Scarpaci v. Milwaukee County, No. 77-488

CourtUnited States State Supreme Court of Wisconsin
Writing for the CourtABRAHAMSON; HANSEN
Citation292 N.W.2d 816,96 Wis.2d 663
Parties, 18 A.L.R.4th 829 James F. SCARPACI and Linda L. Scarpaci, Plaintiffs-Respondents, v. MILWAUKEE COUNTY, Joseph LaMonte, Chesley P. Erwin, M.D., and Elaine Samuels, M.D., Defendants-Appellants.
Decision Date03 June 1980
Docket NumberNo. 77-488

Page 816

292 N.W.2d 816
96 Wis.2d 663, 18 A.L.R.4th 829
James F. SCARPACI and Linda L. Scarpaci, Plaintiffs-Respondents,
v.
MILWAUKEE COUNTY, Joseph LaMonte, Chesley P. Erwin, M.D.,
and Elaine Samuels, M.D., Defendants-Appellants.
No. 77-488.
Supreme Court of Wisconsin.
Argued Dec. 3, 1979.
Decided June 3, 1980.

Page 817

[96 Wis.2d 665] Dean M. Horwitz, Asst. Corp. Counsel, argued, for appellants; Robert P. Russell, Corp. Counsel, Milwaukee, on brief.

Timothy J. Aiken, Milwaukee, argued, for respondents; Panos, Samster, Domnitz, Aiken & Peckerman, Milwaukee, on brief.

ABRAHAMSON, Justice.

This appeal is from an order of the circuit court for Milwaukee county which denied defendants' motion to dismiss plaintiffs' second amended complaint. The plaintiffs, James and Linda Scarpaci, brought this action charging wrongful performance of an autopsy on the body of their deceased child, Nicole Scarpaci. The defendants, Milwaukee county and individuals employed by Milwaukee county, 1 moved to dismiss the complaint on the ground that it [96 Wis.2d 666] failed to state a claim upon which relief can be granted, arguing that when a medical examiner conducts an autopsy, he or she is performing a quasi-judicial function and is, therefore, immune from tort suit by virtue of sec. 895.43(4), Stats.

Page 818

The circuit court denied the motion, holding that "the fallacy in the defendants' motion to dismiss at this time is that judicial immunity is not so broad as to constitute immunity (in) any kind of circumstance." We conclude that the complaint states a claim against the defendants upon which relief can be granted and, accordingly, we affirm the order.

I.

Because this case is here at the pleading stage, the relevant facts are those stated in the complaint. The complaint lists four "causes of action" and also an "alternative cause of action."

In the "first cause of action" the complaint alleges that on or about February 12, 1976, the Milwaukee county medical examiner's office conducted an autopsy on Nicole Scarpaci. It is alleged that not only was the autopsy done without the parents' permission, but it was done after the parents had made it known to the defendants that the parents did not wish an autopsy performed. The complaint then recites:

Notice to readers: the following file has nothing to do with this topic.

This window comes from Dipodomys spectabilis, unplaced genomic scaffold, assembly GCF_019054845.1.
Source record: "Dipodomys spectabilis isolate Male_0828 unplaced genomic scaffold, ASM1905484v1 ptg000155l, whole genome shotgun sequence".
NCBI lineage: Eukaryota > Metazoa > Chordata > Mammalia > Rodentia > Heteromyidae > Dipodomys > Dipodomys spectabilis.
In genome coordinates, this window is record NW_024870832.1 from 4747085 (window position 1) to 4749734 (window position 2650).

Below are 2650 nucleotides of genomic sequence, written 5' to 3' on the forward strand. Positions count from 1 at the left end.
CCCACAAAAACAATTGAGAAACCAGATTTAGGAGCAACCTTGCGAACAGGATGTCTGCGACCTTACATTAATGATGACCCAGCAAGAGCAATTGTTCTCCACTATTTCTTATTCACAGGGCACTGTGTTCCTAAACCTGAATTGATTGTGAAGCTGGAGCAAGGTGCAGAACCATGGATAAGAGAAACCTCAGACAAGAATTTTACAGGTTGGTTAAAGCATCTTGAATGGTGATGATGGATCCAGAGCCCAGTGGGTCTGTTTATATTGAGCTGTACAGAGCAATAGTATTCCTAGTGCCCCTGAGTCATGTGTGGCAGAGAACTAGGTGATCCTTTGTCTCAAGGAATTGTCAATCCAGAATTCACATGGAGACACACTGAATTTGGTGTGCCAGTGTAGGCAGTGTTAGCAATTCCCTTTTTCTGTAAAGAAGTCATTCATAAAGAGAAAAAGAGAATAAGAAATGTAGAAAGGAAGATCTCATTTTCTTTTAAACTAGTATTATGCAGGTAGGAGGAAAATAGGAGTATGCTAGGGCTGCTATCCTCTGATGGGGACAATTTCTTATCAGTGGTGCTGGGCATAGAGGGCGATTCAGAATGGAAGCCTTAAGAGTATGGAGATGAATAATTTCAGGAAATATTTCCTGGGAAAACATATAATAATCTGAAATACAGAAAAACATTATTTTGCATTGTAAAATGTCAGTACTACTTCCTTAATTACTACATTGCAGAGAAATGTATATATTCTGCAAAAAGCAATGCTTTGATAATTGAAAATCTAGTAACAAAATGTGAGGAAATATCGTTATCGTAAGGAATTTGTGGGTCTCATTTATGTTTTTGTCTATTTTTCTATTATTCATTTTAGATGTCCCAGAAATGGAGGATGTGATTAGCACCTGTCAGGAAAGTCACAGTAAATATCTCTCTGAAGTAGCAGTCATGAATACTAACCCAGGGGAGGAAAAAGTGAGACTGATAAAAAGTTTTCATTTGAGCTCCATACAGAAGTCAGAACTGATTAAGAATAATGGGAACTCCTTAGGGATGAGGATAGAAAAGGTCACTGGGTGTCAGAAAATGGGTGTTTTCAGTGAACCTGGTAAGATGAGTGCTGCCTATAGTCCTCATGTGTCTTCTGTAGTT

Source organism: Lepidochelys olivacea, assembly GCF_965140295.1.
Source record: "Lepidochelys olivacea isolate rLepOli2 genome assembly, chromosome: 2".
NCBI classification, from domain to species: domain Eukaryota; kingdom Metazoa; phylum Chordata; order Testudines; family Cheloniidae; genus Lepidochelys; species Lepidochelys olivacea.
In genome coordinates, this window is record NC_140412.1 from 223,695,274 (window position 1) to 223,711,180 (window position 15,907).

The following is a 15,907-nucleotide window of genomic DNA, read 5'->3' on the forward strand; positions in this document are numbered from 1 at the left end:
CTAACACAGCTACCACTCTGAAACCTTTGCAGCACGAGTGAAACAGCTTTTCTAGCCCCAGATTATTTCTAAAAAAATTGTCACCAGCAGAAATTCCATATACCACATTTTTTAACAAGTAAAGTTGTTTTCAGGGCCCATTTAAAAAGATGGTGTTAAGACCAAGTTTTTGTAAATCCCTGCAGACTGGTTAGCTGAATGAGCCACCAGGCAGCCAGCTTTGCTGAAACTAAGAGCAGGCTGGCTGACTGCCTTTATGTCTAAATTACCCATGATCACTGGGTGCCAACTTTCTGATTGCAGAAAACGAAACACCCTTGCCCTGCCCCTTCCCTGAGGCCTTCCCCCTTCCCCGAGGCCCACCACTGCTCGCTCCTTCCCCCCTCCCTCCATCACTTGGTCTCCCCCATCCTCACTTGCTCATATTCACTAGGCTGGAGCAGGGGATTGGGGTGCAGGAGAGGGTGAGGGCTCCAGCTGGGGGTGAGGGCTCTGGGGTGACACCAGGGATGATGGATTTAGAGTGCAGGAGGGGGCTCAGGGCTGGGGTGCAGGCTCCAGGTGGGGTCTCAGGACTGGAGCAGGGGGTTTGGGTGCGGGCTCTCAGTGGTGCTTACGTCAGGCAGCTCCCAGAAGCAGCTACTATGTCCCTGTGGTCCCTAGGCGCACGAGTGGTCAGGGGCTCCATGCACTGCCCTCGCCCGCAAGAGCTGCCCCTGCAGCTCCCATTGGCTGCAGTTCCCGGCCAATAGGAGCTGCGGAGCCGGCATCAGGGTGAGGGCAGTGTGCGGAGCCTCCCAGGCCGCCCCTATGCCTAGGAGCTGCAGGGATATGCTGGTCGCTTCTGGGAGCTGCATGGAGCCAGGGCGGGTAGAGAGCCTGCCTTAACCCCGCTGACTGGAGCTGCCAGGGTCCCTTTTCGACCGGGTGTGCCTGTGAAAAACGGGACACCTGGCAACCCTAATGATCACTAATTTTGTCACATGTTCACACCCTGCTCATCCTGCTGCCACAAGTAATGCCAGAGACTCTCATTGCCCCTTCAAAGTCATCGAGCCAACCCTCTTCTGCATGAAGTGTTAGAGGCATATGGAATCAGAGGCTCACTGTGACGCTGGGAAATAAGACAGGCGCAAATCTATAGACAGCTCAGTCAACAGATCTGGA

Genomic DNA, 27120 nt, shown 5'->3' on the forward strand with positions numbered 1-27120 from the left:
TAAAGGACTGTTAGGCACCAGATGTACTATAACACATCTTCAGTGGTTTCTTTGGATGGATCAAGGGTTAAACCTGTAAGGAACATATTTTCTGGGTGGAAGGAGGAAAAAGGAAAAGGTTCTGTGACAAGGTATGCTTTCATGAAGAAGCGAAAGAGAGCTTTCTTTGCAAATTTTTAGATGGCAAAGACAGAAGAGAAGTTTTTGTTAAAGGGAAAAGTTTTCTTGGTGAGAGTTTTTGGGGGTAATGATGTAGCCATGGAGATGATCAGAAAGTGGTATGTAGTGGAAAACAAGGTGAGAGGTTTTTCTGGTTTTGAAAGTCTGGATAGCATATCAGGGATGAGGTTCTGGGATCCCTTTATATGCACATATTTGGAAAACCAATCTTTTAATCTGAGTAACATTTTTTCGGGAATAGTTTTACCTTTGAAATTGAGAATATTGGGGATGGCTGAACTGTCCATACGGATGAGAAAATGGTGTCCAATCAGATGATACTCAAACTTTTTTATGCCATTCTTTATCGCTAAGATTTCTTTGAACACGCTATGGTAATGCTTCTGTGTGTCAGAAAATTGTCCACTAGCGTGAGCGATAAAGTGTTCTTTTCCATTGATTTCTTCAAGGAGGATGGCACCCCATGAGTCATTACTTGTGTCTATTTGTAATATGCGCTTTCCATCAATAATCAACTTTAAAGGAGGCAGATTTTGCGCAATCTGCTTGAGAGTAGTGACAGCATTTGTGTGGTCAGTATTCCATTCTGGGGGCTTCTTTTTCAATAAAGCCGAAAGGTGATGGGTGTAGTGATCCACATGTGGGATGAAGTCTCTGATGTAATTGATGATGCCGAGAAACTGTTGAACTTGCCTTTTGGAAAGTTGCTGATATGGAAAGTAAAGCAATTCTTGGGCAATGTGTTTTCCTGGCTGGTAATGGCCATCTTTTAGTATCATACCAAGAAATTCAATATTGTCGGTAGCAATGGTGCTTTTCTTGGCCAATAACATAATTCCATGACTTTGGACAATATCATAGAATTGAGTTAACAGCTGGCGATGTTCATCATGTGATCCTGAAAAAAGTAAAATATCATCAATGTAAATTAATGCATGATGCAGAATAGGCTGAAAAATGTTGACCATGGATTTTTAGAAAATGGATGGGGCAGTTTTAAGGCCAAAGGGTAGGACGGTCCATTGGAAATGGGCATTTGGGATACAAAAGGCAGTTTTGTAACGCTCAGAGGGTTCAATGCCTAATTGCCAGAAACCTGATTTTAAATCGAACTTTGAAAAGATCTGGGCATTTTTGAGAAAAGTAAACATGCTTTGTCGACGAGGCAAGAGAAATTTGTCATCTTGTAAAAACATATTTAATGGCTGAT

"Said autopsy was unauthorized and in violation of Wisconsin Statutes 979.121 in that there was no reason to believe from the surrounding circumstances that a situation was present where a coroner's inquest might be had as provided in Wisconsin Statutes 979.01."

The "first cause of action" ends with the allegation that as a result of the acts alleged, plaintiffs suffered [96 Wis.2d 667] damages for the intrusion and defiling of the body of their deceased child, intrusion of their rights of care and burial of their child, extreme disabling emotional distress, and great outrage upon their sensitivities and emotions.

The "second cause of action" incorporates the allegations set forth above and asserts that defendants' conduct in performing the autopsy was unreasonable and not in good faith.

The "third cause of action" incorporates all previous allegations and states that the defendants' conduct was extreme and outrageous and constituted a willful and wrongful invasion of their right to provide a proper burial for their child. Despite the inclusion of the term "willful" in one paragraph of the "third cause of action," another paragraph in that "cause of action" alleges doubt as to whether the actions of defendants were negligent or intentional and states that for purposes of that cause of action, the defendants' conduct is alleged to be negligent. The plaintiffs claim that the autopsy caused the body of the plaintiffs' child to be defiled, which resulted in great outrage upon the sensibilities and emotions of the plaintiffs, great emotional distress and severe disabling response.

The "fourth cause of action" incorporates all previous allegations, recites that defendants acted unreasonably, negligently and not in good faith in performing the autopsy and also in failing to notify the plaintiffs of the autopsy, and asserts that the plaintiffs suffered an extreme disabling emotional response, which was associated with physical injuries.